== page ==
Like other presenters, Samuel, the New Communities organizer in South Chicago, was able to cite pilot programs undertaken with NCP assistance that showed promise and deserve more resources.

“We were able to bring in CeaseFire to mediate street-level conflicts and to hire 30 Safe Passage watchers through CPS to make sure youth get to and from school safely,” she said. “But a challenge was funding. We’d win a government grant but sometimes the funds wouldn’t come as soon as needed. There’s a gap. Sometimes a program couldn’t start on time or we might have to lay off staff. So we propose to create a ‘bridge’ loan fund for organizations waiting for more permanent funding.”

The loans would simply cover the period between when a grant was announced and when the funds actually arrived, at which time the loan would be repaid. She suggested civic-minded financial institutions might be willing to participate and charge zero interest for short-term loans, sparing the city any direct expense.  

Another subcommittee took on healthcare access, cancer treatment access, communicable diseases and public health infrastructure. 

Co-chair Shaan Trotter of lead agency the Washington Park Consortium explained their neighborhood’s NCP quality-of-life plan contained several health-related recommendations … but implementation became the issue. So their sub-committee’s No. 1 recommendation, he said, would be for each aldermanic office to have a paid health coordinator.

“He or she would provide on-the-ground outreach and keep the aldermen informed on the community’s health needs,” said Tenisha Jones of Greater Auburn Gresham Development Corp., the lead agency for both NCP and LISC Chicago’s Elev8 program, which has brought health clinics and wellness programs to local schools.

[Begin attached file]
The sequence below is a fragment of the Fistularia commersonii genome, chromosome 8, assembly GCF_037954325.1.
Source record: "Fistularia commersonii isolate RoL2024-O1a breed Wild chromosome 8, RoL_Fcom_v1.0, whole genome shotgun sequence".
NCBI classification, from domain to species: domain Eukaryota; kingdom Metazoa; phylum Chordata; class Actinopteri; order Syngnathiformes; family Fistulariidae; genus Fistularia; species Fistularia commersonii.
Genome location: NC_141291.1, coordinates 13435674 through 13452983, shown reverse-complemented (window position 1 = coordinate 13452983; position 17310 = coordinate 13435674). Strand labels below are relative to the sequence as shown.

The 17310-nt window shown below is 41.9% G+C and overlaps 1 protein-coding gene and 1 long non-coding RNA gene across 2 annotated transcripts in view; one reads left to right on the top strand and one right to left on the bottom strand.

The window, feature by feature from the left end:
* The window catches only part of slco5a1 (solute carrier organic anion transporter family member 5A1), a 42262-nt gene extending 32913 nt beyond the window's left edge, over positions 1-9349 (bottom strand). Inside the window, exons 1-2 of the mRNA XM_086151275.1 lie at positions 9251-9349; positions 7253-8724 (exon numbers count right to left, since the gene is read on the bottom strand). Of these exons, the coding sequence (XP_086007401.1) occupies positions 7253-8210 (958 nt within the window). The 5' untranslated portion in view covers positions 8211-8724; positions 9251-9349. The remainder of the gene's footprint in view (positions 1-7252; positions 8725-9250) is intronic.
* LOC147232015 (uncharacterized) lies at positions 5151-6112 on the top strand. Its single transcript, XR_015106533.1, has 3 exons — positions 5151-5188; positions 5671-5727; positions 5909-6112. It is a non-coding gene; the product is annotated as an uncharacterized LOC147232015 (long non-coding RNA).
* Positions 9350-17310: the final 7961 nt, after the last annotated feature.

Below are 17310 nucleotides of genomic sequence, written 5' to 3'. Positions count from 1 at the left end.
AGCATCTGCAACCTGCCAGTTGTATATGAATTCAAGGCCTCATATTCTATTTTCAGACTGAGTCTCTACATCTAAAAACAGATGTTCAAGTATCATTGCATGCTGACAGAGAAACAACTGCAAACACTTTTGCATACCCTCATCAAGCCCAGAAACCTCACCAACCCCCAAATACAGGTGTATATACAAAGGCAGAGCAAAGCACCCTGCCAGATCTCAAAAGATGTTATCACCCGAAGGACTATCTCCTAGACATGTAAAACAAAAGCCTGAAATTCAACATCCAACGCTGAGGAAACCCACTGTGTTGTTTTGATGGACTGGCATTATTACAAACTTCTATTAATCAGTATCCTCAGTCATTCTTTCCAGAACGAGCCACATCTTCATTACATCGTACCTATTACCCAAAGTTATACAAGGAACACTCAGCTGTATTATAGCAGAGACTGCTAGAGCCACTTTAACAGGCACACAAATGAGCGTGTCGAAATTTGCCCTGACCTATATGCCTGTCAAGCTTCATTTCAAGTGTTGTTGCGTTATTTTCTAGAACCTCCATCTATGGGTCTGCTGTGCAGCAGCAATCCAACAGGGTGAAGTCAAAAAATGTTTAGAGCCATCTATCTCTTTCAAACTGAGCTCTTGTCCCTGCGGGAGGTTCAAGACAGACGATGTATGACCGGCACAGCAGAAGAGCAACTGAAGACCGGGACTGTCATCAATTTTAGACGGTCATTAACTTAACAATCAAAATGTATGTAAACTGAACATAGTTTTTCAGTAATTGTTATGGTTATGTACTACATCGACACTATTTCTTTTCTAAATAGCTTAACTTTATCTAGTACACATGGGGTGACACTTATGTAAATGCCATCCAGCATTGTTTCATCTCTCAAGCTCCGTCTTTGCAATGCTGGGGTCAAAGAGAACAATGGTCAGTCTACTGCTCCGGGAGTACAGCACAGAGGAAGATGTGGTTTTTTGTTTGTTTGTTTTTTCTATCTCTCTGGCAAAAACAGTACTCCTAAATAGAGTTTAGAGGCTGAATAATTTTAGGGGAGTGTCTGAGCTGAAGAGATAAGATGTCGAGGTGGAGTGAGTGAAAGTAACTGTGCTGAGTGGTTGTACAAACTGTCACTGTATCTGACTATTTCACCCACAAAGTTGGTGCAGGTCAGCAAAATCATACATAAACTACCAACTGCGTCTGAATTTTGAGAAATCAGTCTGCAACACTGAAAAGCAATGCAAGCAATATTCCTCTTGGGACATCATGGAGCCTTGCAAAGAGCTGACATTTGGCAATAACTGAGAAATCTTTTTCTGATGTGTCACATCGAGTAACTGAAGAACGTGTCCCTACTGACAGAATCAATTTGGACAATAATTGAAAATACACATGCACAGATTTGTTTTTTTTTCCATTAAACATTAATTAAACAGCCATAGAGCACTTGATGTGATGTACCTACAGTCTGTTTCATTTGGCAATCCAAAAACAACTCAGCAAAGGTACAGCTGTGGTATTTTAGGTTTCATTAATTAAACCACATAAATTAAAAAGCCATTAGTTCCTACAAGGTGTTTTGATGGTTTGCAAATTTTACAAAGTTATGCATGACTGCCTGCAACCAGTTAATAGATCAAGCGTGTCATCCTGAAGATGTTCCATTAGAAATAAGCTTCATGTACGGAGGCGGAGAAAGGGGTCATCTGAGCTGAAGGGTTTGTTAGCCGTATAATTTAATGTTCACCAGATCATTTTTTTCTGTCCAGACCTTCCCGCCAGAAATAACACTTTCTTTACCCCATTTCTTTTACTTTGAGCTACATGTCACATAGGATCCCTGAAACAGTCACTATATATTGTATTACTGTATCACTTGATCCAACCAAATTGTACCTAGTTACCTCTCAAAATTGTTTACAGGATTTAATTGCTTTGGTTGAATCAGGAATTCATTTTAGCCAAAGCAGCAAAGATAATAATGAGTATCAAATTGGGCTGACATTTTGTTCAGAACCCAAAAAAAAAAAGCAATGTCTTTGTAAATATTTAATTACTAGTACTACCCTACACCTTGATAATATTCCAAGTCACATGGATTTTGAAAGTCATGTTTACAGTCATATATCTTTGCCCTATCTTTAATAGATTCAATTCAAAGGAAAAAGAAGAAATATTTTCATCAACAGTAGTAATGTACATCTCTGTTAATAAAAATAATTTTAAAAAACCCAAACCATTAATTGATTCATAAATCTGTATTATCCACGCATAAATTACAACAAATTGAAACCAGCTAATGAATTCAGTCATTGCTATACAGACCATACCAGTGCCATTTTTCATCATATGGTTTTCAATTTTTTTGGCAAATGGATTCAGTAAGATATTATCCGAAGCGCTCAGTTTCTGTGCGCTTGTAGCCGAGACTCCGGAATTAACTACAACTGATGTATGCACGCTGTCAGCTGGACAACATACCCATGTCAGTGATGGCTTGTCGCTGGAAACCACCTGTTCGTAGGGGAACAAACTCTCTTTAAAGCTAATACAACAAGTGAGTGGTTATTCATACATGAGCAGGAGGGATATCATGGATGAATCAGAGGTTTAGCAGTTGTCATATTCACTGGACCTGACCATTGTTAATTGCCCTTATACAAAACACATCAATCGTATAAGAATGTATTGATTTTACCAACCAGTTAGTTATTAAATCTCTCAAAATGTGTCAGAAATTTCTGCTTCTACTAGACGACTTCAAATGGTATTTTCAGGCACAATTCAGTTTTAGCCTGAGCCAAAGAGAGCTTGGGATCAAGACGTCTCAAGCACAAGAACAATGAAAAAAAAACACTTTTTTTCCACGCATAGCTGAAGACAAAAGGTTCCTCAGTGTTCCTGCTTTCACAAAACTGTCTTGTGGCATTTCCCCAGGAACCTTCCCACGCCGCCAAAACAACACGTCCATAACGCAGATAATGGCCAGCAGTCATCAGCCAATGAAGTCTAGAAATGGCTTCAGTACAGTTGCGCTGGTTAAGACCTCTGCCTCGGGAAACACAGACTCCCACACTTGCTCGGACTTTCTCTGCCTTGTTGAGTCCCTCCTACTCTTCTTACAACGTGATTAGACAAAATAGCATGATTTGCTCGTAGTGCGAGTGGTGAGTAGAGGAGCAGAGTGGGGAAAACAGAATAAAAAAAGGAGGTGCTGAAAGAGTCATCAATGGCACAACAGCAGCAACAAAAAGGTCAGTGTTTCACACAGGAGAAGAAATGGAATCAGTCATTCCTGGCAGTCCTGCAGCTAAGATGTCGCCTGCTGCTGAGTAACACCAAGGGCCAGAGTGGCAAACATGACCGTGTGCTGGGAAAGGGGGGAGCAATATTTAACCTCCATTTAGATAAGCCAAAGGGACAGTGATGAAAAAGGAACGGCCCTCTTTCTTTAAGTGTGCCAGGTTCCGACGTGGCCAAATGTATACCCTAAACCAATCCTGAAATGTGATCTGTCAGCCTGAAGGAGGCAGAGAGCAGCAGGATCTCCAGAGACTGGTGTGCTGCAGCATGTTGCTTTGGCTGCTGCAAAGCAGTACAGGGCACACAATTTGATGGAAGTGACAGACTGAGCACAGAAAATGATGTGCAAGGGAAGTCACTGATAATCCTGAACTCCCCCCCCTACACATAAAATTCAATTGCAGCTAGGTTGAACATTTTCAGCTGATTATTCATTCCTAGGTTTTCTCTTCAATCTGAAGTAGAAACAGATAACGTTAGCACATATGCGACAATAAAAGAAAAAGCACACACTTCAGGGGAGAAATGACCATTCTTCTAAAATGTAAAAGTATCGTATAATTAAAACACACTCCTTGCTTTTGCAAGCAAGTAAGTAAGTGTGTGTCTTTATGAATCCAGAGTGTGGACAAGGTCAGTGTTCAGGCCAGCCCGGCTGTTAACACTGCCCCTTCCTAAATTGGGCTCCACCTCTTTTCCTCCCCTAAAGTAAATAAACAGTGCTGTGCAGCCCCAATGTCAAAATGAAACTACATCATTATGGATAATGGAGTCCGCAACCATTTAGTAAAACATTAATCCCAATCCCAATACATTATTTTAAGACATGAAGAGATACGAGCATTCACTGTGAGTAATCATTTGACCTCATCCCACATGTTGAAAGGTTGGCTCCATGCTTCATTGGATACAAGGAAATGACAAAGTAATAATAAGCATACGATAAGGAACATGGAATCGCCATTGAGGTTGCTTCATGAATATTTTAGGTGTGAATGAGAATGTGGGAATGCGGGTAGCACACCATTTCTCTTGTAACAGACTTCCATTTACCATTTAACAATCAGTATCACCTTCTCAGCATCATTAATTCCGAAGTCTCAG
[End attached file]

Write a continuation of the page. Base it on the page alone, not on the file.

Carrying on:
The third subcommittee studied maternal care, healthy homes, heart disease and stroke as well as obesity.

One of their recommendations is for all city buildings to provide rooms for breastfeeding, as is required of state buildings. “The city could set an example for private employers,” said Angela Hurlock, executive director of Claretian Associates. She reminded all that breast-fed children have lower rates of obesity and other health problems, and that one goal of Healthy Chicago is to get more low-income moms to breast-feed their babies for the first six months.

On the move
Hurlock noted that Mayor Emanuel recently announced a “win” having to do with another of her subcommittee’s recommendations:  make it easier for mobile food vendors – especially those selling healthy foods – to get city licenses and go into business.  The mayor recently announced that federal funds have been obtained to launch a second “Fresh Moves” bus, which will enable that nonprofit to begin selling its fresh fruits and vegetables in South Side neighborhoods in addition to its West Side routes.

Indeed, deputy health commissioner Erica Salem, who is coordinating Healthy Chicago for Commissioner Choucair, said she has been in contact with the mayor’s office to encourage the Chicago Transit Authority to provide additional surplus-but-serviceable buses as needed.

It’s this kind of community-oriented, inter-agency cooperation, according to LISC’s Vasquez, that will enable the city to implement Healthy Chicago even though resources are tight and – with state and federal cuts looming – about to get tighter.

“There are constraints on budgets and on time,” said Vasquez. “But we have proved time and time again that when you put smart neighborhood people to work on a difficult task, the resources and the innovative solutions will be found.”

Dr. Choucair also hinted funding might be available for innovative ideas. “We do have flexibility over some of those dollars,” he said of the DPH budget. “The mayor and I are all about shaking up the status quo. We need to hear from the community on how to do that.”

More information: Chris Brown at cbrown@lisc.org

Posted in Health, Auburn Gresham, Pilsen, South Chicago

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Local Initiatives Support Corporation Chicago connects neighborhoods to the resources they need to become stronger and healthier.